by David Barrett, Chief Commercial Officer of global assessment specialist cut-e.
Three specific personality traits – Machiavellianism, narcissism and psychopathy – combine to form what’s known as the Dark Triad. Each of us has elements of these traits in our personality but HR teams should guard against job candidates who have high levels of all three traits. Those candidates may seem perfectly suited to the role but actually they’re more likely to engage in deviant or counterproductive behaviour.
Individuals with Dark Triad traits often self-sponsor their way into positions of leadership. They manage to fool the recruiters who appoint them – and charm the executives who promote them – because they come across as compelling and competent extroverts and they excel at interviews.
Machiavellians are good negotiators and they excel at forming political alliances. However, they’re also unprincipled, self-interested, cynical and they manipulate and exploit others.
Narcissists tend to favour big, bold actions that grab attention. High scorers on this trait are egotists who seek to influence and dominate others through their charisma and superiority.
Psychopathy, the most malicious trait, is characterised by a lack of empathy, impulsive behaviour, selfishness and an absence of conscience. Psychopaths think differently, which means they can be creative. They’re also unafraid to take extreme risks.
Appointing individuals who have low levels of these traits can benefit your organisation. But high levels of all three traits can spell disaster. Here are seven steps that can safeguard your organisation against Dark Triad candidates:
1. Gauge the level of risk for your circumstances. Some jobs will require aspects of Machiavellianism, narcissism and psychopathy, so you need to consider the nature of your work and the context of your organisation. Be realistic about exactly what levels of these traits are relevant for your roles.
2. Conduct a thorough job analysis. Look broadly at the holistic requirements for every role and identify the competencies, personality, abilities, knowledge, experience, attitude and values as well as the optimal behaviours that are required.
3. Use multiple assessments. Screen your applicants with a personality questionnaire, a values questionnaire and a motivation assessment. Choose reputable tests that focus on the job requirements and are not easily faked. The right assessments will measure your required competencies, identify the Dark Triad traits and predict whether individuals will suit the role and fit the values of your organisation. The best personality questionnaires will reveal the person-job fit for each individual and will also give you a score for each desired competency.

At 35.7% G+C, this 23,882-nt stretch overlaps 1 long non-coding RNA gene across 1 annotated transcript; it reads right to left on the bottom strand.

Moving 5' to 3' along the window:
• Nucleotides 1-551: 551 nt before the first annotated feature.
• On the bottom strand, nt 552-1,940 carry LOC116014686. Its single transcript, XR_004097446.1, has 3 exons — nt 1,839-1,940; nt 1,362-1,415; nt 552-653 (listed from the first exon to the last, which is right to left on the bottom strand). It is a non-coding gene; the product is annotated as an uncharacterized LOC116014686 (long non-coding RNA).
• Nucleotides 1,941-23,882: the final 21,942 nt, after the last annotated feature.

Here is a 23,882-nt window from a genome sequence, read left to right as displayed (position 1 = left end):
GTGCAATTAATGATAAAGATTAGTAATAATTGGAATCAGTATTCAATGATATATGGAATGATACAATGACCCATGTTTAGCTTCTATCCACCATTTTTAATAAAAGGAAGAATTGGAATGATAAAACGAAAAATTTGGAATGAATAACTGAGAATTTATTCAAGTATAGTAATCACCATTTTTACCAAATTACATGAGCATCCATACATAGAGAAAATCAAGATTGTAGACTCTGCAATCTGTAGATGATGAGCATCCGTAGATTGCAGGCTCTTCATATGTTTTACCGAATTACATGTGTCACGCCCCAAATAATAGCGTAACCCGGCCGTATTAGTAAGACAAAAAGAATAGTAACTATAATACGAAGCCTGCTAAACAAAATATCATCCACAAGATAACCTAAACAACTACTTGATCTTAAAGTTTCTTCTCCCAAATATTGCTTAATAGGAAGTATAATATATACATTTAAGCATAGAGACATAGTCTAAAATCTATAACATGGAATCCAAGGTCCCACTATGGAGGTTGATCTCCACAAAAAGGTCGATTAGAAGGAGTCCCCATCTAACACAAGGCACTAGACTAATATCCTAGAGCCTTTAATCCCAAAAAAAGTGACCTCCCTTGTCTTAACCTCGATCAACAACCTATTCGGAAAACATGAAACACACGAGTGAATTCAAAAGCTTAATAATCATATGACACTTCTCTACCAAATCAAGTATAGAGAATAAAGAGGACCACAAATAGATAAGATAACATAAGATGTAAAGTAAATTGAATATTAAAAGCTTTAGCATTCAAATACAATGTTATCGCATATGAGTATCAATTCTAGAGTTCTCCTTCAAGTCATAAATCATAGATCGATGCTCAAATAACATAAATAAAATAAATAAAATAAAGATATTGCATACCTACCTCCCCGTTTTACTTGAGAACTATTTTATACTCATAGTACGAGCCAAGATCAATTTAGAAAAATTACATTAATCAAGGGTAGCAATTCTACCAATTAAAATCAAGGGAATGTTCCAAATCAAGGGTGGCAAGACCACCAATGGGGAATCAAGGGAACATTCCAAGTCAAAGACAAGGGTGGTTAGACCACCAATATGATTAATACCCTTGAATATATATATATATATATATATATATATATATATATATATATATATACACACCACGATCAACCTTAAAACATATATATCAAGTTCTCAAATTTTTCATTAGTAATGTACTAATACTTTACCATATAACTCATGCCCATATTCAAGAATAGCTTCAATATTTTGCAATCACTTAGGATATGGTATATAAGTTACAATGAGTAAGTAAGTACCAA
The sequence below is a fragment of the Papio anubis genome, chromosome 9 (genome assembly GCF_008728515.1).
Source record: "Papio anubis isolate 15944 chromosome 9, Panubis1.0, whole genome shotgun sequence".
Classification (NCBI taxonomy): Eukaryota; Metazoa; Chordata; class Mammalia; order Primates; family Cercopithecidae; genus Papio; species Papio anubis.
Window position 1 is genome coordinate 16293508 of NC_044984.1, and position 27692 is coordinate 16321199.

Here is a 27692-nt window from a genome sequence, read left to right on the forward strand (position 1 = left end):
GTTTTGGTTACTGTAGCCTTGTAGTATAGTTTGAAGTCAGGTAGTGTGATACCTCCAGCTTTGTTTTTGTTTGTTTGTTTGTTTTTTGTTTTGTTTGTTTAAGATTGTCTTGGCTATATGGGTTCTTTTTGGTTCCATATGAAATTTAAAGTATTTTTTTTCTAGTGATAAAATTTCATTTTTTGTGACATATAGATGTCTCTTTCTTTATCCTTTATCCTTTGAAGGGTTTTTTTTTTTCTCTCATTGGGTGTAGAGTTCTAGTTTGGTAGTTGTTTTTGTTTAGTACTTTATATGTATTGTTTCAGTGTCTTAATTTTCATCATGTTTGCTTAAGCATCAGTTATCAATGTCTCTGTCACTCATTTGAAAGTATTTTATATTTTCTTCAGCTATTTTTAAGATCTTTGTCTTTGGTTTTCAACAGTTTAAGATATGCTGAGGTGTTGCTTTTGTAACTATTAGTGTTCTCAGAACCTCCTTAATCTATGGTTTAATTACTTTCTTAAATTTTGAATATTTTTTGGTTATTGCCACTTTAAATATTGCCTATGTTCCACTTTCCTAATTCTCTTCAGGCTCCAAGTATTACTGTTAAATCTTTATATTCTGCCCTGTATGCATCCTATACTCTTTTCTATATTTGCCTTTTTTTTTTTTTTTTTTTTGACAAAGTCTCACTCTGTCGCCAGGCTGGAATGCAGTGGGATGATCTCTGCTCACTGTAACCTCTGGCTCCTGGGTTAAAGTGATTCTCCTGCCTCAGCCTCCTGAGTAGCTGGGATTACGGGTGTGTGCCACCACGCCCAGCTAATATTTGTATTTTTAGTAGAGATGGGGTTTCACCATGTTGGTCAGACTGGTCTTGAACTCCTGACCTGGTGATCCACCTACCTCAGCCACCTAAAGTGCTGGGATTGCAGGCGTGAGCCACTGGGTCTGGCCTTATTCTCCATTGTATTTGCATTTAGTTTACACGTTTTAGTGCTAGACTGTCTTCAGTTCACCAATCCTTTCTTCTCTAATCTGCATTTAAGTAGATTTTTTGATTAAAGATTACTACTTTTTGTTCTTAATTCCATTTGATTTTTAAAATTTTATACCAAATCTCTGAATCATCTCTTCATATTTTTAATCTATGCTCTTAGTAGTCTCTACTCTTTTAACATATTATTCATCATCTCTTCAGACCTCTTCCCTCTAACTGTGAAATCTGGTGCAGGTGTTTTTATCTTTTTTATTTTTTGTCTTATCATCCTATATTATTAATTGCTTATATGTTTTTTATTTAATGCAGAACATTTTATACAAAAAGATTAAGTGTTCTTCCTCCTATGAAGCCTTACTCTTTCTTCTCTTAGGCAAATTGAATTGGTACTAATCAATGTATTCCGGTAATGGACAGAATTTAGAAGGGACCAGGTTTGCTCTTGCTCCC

4. Conduct structured interviews. A Dark Triad candidate will often try to outsmart an interviewer, because they think they are superior. In some cases they even want to take charge of the interview. These candidates can be charismatic and they may shine in one or two areas, creating a ‘halo effect’ which can fool an unsuspecting interviewer into appointing them. To avoid these traps, hiring managers should be trained to conduct thorough, competency-based interviews that cover all aspects of the role and enable them to keep control of the dialogue. Some personality questionnaires generate an interview guide which provides hiring managers with probing questions that they can ask to check and verify the suitability of each candidate’s competencies and behaviours. This helps to counter any ‘outsmarting’ behaviour.
5. Monitor those ‘on the verge’. If you create a ‘cut-off level’ for the Dark Triad traits, there will inevitably be individuals who will score just under that level. If you employ these people, you’ll need to pay particular attention to them. For example, it would be unwise to put a group of them together into a single team.
6. Recognise and reward ethical behaviour and good citizenship. Promote the values of your employer brand and encourage and reward the right behaviours. Review the way your organisation monitors and manages performance, to ensure that you’re focusing on objective measures and on ethical and interpersonal behaviour. Dark Triad individuals can flourish if your organisation ignores their moral shortcomings.
7. Promote the right people. In every succession planning scenario, look holistically at the requirements of the role and ensure you appoint someone whose attributes and competencies match those needs completely.
With a greater awareness of the Machiavellian, narcissist and psychopath traits – and by following these seven steps – you’ll make better selection decisions and protect your organisation against Dark Triad candidates.